the county sheriff. Denial of toothpaste for an extended period of time could
also violate a detainee's rights because of the possible consequences of poor
dental hygiene. Board v. Farnham, No. 03-2628, 2005 U.S. App. Lexis 101 (7th
Cir. 2005). [2005 JB Feb]
Dentist's failure to give a prisoner patient a
choice to use plastic tooth-colored fillings instead of metal amalgam fillings
did not constitute deliberate indifference to a serious medical need, as
required to state a claim for cruel and unusual punishment in violation of the
Eighth Amendment. Green v. Khrisnaswamy, 328 F. Supp. 2d 417 (W.D.N.Y. 2004).
Inmate's claim that prison doctor and nurse
failed to arrange for dental care for him for six weeks after his written
request stated a possible claim for deliberate indifference to his serious
medical needs. Hartsfield v. Colburn, No. 03-2602, 2004 U.S. App. Lexis 11572
(8th Cir.).[2004 JB Jul]
Prisoner's claim of a "great deal" of
suffering as a result of a tooth extraction which did not "go well"
was insufficient to support a lawsuit for deliberate indifference to his
serious medical needs in violation of the Eighth Amendment. Prisoner's claim,
at most, amounted to possible negligence or medical malpractice, which is
insufficient for a constitutional claim. Majors v. Ridley-Turner, 277 F. Supp.
2d 916 (N.D. Ind. 2003). [N/R]
Even if it were assumed that oral surgeon acted
negligently in removing a piece of tissue from the plaintiff inmate's mouth
while failing to extract his impacted wisdom teeth, it would merely be medical
malpractice, which is not sufficient to state a federal civil rights claim for
deliberate indifference to serious medical needs. Rivera v. Goord, 253 F. Supp.
2d 735 (S.D.N.Y. 2003).[N/R]
Trial court improperly granted summary judgment
on prisoner's claim for "deliberate indifference" to his serious
medical needs to a dentist who only provided him with dentures fifteen months after
first prescribing them as medically necessary, and one month after prisoner
filed suit. Farrow v. West, #01-13846, 320 F.3d 1235 (11th Cir. 2003).
[2003 JB Jun]
Pretrial detainee stated a possible claim against
dental hygienist for deliberate indifference to his serious dental needs.
Correctional officials whose names appeared on prisoner grievance forms, and
jail superintendent, were not personally involved in any alleged deprivation of
the prisoner's rights, however, and therefore could not be liable. Manney v.
Monroe, No. 97C-7483, 151 F. Supp. 2d (N.D. Ill. 2001). [N/R]
296:119 Prisoner could pursue claim against jail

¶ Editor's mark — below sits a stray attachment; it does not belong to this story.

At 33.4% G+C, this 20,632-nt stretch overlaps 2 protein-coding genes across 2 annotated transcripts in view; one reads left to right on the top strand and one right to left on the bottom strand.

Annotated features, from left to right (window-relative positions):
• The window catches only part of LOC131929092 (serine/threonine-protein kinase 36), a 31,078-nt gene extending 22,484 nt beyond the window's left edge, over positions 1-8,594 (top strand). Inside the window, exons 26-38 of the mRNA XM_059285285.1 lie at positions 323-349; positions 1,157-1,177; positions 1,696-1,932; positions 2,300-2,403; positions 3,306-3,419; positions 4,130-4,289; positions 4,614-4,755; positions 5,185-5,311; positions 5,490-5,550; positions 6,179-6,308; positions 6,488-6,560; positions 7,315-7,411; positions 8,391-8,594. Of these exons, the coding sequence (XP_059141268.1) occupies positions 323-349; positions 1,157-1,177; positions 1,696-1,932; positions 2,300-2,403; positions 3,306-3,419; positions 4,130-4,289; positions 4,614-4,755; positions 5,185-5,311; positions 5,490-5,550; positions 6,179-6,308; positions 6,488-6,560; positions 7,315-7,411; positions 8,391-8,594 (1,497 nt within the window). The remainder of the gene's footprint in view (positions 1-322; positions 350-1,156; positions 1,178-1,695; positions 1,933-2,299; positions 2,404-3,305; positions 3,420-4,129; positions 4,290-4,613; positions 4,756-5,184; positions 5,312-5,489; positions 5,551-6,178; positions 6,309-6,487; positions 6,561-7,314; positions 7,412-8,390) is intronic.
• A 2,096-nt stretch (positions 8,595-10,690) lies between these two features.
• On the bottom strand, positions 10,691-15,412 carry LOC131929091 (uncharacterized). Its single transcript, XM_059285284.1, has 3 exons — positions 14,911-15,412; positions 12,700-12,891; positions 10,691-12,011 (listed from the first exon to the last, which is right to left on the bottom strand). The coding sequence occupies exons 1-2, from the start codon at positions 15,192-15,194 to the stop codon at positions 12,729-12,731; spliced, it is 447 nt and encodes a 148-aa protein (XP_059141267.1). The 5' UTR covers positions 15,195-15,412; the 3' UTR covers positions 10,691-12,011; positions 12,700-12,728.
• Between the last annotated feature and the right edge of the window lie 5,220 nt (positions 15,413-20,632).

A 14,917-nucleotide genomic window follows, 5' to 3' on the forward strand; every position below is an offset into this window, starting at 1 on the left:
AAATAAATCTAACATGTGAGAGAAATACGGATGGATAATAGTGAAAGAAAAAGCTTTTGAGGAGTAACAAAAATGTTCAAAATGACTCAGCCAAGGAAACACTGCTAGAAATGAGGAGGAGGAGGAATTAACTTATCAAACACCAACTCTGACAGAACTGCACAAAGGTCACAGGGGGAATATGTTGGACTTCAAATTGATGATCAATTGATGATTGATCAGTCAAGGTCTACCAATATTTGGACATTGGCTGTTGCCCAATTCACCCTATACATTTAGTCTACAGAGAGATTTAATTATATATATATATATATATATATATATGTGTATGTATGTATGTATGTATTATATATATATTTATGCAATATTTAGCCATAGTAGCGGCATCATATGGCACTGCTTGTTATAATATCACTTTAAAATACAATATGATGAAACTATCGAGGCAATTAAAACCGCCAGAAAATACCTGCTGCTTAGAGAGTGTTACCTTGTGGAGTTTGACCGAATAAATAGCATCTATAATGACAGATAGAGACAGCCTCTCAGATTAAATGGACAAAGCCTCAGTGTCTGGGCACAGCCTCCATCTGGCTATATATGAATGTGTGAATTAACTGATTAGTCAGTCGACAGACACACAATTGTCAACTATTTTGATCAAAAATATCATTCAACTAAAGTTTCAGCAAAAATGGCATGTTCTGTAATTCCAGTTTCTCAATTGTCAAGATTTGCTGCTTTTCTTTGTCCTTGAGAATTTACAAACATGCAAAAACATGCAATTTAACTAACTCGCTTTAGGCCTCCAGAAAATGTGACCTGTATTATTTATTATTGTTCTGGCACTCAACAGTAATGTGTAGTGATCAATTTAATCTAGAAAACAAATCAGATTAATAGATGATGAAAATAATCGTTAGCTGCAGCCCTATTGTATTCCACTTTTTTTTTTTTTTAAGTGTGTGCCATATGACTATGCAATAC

captain based on allegation that he knew of the seriousness of her tooth
abscess and acted with deliberate indifference to it, but claims against the
county were abandoned when she did not dispute trial court's finding that the
county had a policy in place for making and transporting inmates to outside
medical (including dental) appointments. Cody v. Dane County, 625 N.W.2d 630
(Wis. App. 2001).
291:38 Former prisoner, who sued over delay in
treatment of cheek abscess, was not a "prisoner" required to exhaust
available administrative remedies before pursuing a federal civil rights
lawsuit. Burton v. City of Philadelphia, 121 F. Supp. 2d 810 (E.D. Pa. 2000).
289:8 Prison officials could not withhold medical
treatment from a prisoner who needed a cavity filled because the prisoner
refused to consent to the extraction of another tooth; such withholding, if
true, violated prisoner's constitutional rights. Harrison v. Barkley, No.
97-2286, 219 F.3d 132 (2nd Cir. 2000).
267:39 Inmate's assertion that prison dentists
delayed filling cavities and preferred extracting his teeth to doing so stated
a possible Eighth Amendment claim; trial court was mistaken in ruling that
delay in dental treatment could not state a federal civil rights claim. Chance
v. Armstrong, #97-2028, 143 F.3d 698 (2nd Cir. 1998).
269:72 Brief drilling of prisoner's teeth without
anesthesia did not constitute cruel and unusual punishment. Bout v. Bolden, 22
F.Supp.2d 646 (E.D. Mich. 1998).
» Editor's Note: In a related decision in
the same case, the trial court found that the plaintiff prisoner submitted
fraudulent documents to the court--four memos purportedly authored by a prison
official, but which had forged signatures. The court ordered various sanctions
against the plaintiff, including the payment of the fees of an expert witness
who showed the signatures to be forged and payment of the defendants' attorneys
fees and expenses incurred as a result of the "plaintiff's fraudulent
acts." Bout v. Bolden, 22 F.Supp.2d 653 (E.D. Mich. 1998).
» Editor's Note: Other cases finding that
lack of proper dental treatment may state an Eighth Amendment claim are: Fields
v. Gander, 734 F.2d 1313 (8th Cir. 1984) ("severe pain" due to
infected tooth); Boyd v. Knox, 47 F.3d 966 (8th Cir. 1995) (three-week delay in
dental treatment aggravated problem); and Hunt v. Dental Dept., 865 F.2d 198
(9th Cir. 1989) (plaintiff complained that he was unable to eat properly). See
also Dean v. Coughlin, 623 F.Supp. 392 (S.D.N.Y. 1985) ("dental needs--for
fillings, crowns, and the like--are serious medical needs"), vacated on
other grounds, 804 F.2d 207 (2d Cir. 1986).